For 20 years, one month and six days, Jeff Sessions admirably served the people of Alabama in the U.S. Senate. In early 2016, he made big gamble in endorsing Donald Trump for president of the United States during a rally here in his home state. And it paid off, sort of.
Sessions went on to become Trump’s U.S. Attorney General, and then you know the rest. On November 7, 2018, the day after the midterms, Sessions resigned after a tumultuous tenure.
Since then, Sessions has avoided the spotlight, save for a few public speaking engagements. But suddenly, his former colleague Sen. Richard Shelby is pushing his name back into the spotlight.
Shelby, who manages to avoid media in his own state altogether, has been cited in national and inside-the-beltway media outlets professing the virtues of a Jeff Sessions 2020 U.S. Senate candidacy.
According to Alabama’s senior senator, Sessions would clear the field and be a shoo-in to defeat incumbent Sen. Doug Jones in the November 2020 general election.
Shelby is correct on both accounts. However, it is safe to assume anyone with an “R” next to his or her name (even Roy Moore) can beat Doug Jones with Trump at the top of the 2020 general election ballot in Alabama.
A more pressing question is: Why is the normally media-shy Shelby pushing Sessions to clear out a field that includes U.S. Rep. Bradley Byrne, Secretary of State John Merrill, former Alabama Supreme Court Chief Justice Roy Moore, former Auburn head football coach Tommy Tuberville, State Rep. Arnold Mooney and (for whatever reason) a televangelist from Haleyville named Stanley Adair?
It’s clear that of those candidates, there are a few names Shelby would rather not see serving alongside him in the U.S. Senate, and it’s not just Roy Moore.
Whether it is name recognition or because people want an outsider to represent Alabama in the world’s most exclusive club, since announcing his candidacy, Tuberville has been the front-runner of the contest.
A poll taken last week (before Merrill’s official announcement) by the polling firm Cygnal showed Tuberville leading with 29 percent, Byrne with 21 percent, Moore with 13 percent, Merrill with 12 percent, Mooney with 2 percent and 22 percent still undecided.
Even if you do not believe this poll (and others that back it up), is there any reason to believe Roy Moore will be the U.S. senatorial Republican nominee in 2020? The correct answer is likely no.
It’s not Moore’s fault. We can relitigate the 2017 saga, but the accusations and the controversy mysteriously vanished on December 13, 2017. That’s not to say they won’t return before Alabama Republican voters choose their next nominee. It was clear there were some very powerful well-placed people who did not want Roy Moore in the U.S. Senate, and that is likely still the case.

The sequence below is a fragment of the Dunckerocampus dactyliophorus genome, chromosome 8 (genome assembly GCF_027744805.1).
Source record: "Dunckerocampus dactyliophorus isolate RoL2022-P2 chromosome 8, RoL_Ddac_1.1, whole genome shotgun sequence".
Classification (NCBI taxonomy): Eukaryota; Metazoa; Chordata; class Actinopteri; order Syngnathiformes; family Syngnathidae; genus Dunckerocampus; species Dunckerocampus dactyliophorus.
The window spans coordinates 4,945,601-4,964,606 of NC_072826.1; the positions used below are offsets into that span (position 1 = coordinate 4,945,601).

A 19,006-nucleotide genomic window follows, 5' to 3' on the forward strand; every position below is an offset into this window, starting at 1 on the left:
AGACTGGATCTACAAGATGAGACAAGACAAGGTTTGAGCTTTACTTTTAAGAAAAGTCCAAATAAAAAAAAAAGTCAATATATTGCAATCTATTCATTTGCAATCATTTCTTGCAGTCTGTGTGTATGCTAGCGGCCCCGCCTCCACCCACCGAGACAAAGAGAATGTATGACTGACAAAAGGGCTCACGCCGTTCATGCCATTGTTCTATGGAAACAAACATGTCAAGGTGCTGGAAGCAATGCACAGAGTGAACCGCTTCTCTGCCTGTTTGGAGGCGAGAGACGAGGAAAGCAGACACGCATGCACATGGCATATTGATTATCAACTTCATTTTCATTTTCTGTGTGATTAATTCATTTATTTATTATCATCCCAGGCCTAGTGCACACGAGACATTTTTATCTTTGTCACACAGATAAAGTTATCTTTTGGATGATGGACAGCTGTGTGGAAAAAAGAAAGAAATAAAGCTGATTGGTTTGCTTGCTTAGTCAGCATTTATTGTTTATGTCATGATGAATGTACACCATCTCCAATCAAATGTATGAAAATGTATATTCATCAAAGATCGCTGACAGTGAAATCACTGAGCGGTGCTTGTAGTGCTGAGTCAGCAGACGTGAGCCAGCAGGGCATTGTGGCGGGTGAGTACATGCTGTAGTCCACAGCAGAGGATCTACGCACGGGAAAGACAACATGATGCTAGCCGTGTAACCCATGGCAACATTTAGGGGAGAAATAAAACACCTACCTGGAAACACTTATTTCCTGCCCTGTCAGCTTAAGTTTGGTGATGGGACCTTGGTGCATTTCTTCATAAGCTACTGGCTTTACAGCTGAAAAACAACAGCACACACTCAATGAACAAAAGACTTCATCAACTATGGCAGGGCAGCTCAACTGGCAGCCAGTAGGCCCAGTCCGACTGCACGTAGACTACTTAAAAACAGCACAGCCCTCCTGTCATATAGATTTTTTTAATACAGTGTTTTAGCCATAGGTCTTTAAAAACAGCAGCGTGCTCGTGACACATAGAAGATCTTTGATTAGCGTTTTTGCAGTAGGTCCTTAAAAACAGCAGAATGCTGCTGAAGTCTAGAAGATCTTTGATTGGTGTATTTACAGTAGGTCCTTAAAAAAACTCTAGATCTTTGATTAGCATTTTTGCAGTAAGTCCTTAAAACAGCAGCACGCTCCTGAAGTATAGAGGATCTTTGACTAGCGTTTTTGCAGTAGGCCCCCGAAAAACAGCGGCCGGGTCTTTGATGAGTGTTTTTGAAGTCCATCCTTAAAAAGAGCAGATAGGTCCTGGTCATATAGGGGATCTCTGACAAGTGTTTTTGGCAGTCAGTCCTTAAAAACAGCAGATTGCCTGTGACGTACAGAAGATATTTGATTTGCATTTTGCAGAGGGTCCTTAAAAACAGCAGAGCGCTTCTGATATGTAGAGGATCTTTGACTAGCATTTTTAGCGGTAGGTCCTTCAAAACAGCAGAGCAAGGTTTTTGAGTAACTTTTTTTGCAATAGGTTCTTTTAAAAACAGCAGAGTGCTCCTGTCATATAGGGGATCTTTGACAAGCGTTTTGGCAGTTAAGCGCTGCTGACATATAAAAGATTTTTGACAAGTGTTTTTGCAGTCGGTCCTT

Given that, Moore remains, at best, a long shot to be the nominee.
Could it be that Shelby’s bigger concern is the possibility of Sen. Tommy Tuberville, R-Auburn?
In this very early going, Tuberville has been something akin to a bull in a china shop. He has made statements about religion, immigration and the perception of general dysfunction in Washington D.C., all of which have resonated with a conservative base.
Some of that probably scares the hell of out Shelby, who likely views himself as the appropriator more than a legislator. Tuberville would likely be a distraction from what he sees as the primary objective of an Alabama congressional delegation, which is to steer funds back to Alabama.
Perhaps more troubling for candidates not named Roy Moore or Tommy Tuberville is that Shelby does not think they can win, and therefore we need Jeff Sessions to come in and save the day.
Imagine being Bradley Byrne, who has done everything right in the early going of his senatorial campaign. However, overcoming the stigma of being the guy who lost to Robert Bentley is challenging, to say the least.
Indications are Sessions will not be announcing his candidacy anytime soon. Why would he want to return to the U.S. Senate with no guarantee of any of the seniority he left behind to become attorney general? Even with his former seniority, Senate Majority Leader Mitch McConnell and the rest of the Republican leadership treated him as a backbencher — evading him during years the GOP was in the minority only to demote him when the GOP took the majority.
There is little for Sessions to gain returning to the U.S. Senate. There is also the problem of Alabama’s two U.S. Senators having very little in the way of seniority in a post-Richard Shelby-era.
Let us hope Shelby’s commentary on the 2020 U.S. Senate race in Alabama is just that. The last time McConnell, Shelby and company tried to impose a U.S. Senator on Alabama voters, it did not work out. With a path cleared for Luther Strange in 2017 by Shelby and McConnell, Alabama Republicans opted for the bargain bin of Alabama political history and nominated Roy Moore instead.
How did that work out?
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